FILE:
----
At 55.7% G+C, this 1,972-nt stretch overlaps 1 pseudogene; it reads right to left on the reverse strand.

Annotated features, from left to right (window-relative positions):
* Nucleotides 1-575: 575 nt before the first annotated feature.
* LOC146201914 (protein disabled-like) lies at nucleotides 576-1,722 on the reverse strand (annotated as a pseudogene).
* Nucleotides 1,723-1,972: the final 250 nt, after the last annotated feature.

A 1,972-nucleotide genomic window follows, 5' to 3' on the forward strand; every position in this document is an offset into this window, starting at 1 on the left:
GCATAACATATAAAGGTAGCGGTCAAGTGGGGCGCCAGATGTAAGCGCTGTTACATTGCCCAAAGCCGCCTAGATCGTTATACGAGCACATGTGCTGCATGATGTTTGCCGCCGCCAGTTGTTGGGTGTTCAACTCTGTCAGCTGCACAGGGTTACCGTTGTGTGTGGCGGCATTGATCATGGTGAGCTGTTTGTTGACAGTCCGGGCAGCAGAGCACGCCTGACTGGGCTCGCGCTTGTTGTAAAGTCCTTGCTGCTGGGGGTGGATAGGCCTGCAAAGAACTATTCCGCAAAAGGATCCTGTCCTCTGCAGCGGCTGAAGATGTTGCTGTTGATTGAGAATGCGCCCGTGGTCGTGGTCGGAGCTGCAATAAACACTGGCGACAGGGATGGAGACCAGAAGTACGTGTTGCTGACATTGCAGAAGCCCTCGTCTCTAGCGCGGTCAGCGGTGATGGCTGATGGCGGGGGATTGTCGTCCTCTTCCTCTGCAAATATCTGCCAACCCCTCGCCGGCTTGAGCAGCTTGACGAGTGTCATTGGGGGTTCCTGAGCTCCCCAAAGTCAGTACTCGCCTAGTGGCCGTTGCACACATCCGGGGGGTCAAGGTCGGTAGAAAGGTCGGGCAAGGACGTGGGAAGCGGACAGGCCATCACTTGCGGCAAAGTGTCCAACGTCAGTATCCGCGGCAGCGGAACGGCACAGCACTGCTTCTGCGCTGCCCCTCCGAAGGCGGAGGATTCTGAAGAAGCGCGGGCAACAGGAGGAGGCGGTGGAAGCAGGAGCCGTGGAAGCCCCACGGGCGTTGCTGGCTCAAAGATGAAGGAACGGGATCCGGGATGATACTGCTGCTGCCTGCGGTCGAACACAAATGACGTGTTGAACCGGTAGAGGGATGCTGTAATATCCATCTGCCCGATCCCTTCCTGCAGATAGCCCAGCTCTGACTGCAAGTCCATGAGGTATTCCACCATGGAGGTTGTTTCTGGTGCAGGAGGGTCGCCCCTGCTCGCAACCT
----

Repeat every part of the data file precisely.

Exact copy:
At 55.7% G+C, this 1,972-nt stretch overlaps 1 pseudogene; it reads right to left on the reverse strand.

Annotated features, from left to right (window-relative positions):
* Nucleotides 1-575: 575 nt before the first annotated feature.
* LOC146201914 (protein disabled-like) lies at nucleotides 576-1,722 on the reverse strand (annotated as a pseudogene).
* Nucleotides 1,723-1,972: the final 250 nt, after the last annotated feature.

A 1,972-nucleotide genomic window follows, 5' to 3' on the forward strand; every position in this document is an offset into this window, starting at 1 on the left:
GCATAACATATAAAGGTAGCGGTCAAGTGGGGCGCCAGATGTAAGCGCTGTTACATTGCCCAAAGCCGCCTAGATCGTTATACGAGCACATGTGCTGCATGATGTTTGCCGCCGCCAGTTGTTGGGTGTTCAACTCTGTCAGCTGCACAGGGTTACCGTTGTGTGTGGCGGCATTGATCATGGTGAGCTGTTTGTTGACAGTCCGGGCAGCAGAGCACGCCTGACTGGGCTCGCGCTTGTTGTAAAGTCCTTGCTGCTGGGGGTGGATAGGCCTGCAAAGAACTATTCCGCAAAAGGATCCTGTCCTCTGCAGCGGCTGAAGATGTTGCTGTTGATTGAGAATGCGCCCGTGGTCGTGGTCGGAGCTGCAATAAACACTGGCGACAGGGATGGAGACCAGAAGTACGTGTTGCTGACATTGCAGAAGCCCTCGTCTCTAGCGCGGTCAGCGGTGATGGCTGATGGCGGGGGATTGTCGTCCTCTTCCTCTGCAAATATCTGCCAACCCCTCGCCGGCTTGAGCAGCTTGACGAGTGTCATTGGGGGTTCCTGAGCTCCCCAAAGTCAGTACTCGCCTAGTGGCCGTTGCACACATCCGGGGGGTCAAGGTCGGTAGAAAGGTCGGGCAAGGACGTGGGAAGCGGACAGGCCATCACTTGCGGCAAAGTGTCCAACGTCAGTATCCGCGGCAGCGGAACGGCACAGCACTGCTTCTGCGCTGCCCCTCCGAAGGCGGAGGATTCTGAAGAAGCGCGGGCAACAGGAGGAGGCGGTGGAAGCAGGAGCCGTGGAAGCCCCACGGGCGTTGCTGGCTCAAAGATGAAGGAACGGGATCCGGGATGATACTGCTGCTGCCTGCGGTCGAACACAAATGACGTGTTGAACCGGTAGAGGGATGCTGTAATATCCATCTGCCCGATCCCTTCCTGCAGATAGCCCAGCTCTGACTGCAAGTCCATGAGGTATTCCACCATGGAGGTTGTTTCTGGTGCAGGAGGGTCGCCCCTGCTCGCAACCT